He makes no mention whatsoever of how much longer. He’s on that one-year deal, and he still has his sense of humor. Sometime this fall Bill Nees will get that ceremonial cake commemorating 200 careers wins at Piqua. “We’d better get 200,” he cracks. “If we don’t there’s something seriously wrong.”
But the bigger question might be: Will Bill Nees outlast high school football as we know it, with concerns about safety, declining numbers, and cultural evolution?
“I don’t know if this answers that question,” he starts. “But we’ve got good numbers at Piqua. We’ve had the highest numbers of kids in our summer camps. We’ve been ahead of the curve as to OHSAA and reduced practice times. We try to keep everybody healthy. We don’t do ‘Oklahoma’ drills on the first day of camp anymore, because you can’t coach like you used to. But as to the future of high school football…I don’t think about it that much, although I would be concerned as to some of the smaller schools. Because, when you don’t have enough kids it’s hard to play.”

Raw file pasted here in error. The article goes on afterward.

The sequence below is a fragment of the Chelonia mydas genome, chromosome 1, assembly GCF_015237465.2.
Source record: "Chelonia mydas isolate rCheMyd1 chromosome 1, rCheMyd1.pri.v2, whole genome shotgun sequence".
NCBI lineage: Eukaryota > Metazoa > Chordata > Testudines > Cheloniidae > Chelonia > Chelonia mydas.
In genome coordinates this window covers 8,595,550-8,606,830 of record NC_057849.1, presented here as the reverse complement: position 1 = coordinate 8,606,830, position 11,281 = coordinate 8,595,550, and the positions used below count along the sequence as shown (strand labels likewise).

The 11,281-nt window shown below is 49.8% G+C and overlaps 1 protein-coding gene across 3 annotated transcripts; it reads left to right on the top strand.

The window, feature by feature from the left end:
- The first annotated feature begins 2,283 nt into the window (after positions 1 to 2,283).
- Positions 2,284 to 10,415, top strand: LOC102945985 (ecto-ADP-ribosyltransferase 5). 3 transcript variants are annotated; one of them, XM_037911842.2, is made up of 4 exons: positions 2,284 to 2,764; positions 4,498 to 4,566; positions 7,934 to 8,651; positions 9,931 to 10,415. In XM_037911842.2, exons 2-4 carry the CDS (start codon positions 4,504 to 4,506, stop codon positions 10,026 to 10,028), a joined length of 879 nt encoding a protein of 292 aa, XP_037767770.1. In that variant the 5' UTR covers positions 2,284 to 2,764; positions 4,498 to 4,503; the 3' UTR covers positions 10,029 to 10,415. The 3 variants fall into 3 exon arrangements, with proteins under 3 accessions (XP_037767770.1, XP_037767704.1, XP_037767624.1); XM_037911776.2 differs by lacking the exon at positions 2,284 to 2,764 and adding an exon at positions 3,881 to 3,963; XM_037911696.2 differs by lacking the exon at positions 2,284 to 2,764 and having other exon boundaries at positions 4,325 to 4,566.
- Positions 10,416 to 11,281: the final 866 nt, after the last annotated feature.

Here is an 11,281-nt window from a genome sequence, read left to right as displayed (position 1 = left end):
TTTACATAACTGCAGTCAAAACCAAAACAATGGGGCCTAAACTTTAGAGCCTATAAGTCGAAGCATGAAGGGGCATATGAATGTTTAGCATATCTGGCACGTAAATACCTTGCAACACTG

But they don’t have that problem in Piqua. Interest has never been higher – higher than it was in Wertz’s time, Asher’s time, and Magoteaux’s time. Bill Nees has outlasted, and outdone them all.
The ‘Dean’ is still here; and he’s looking for more.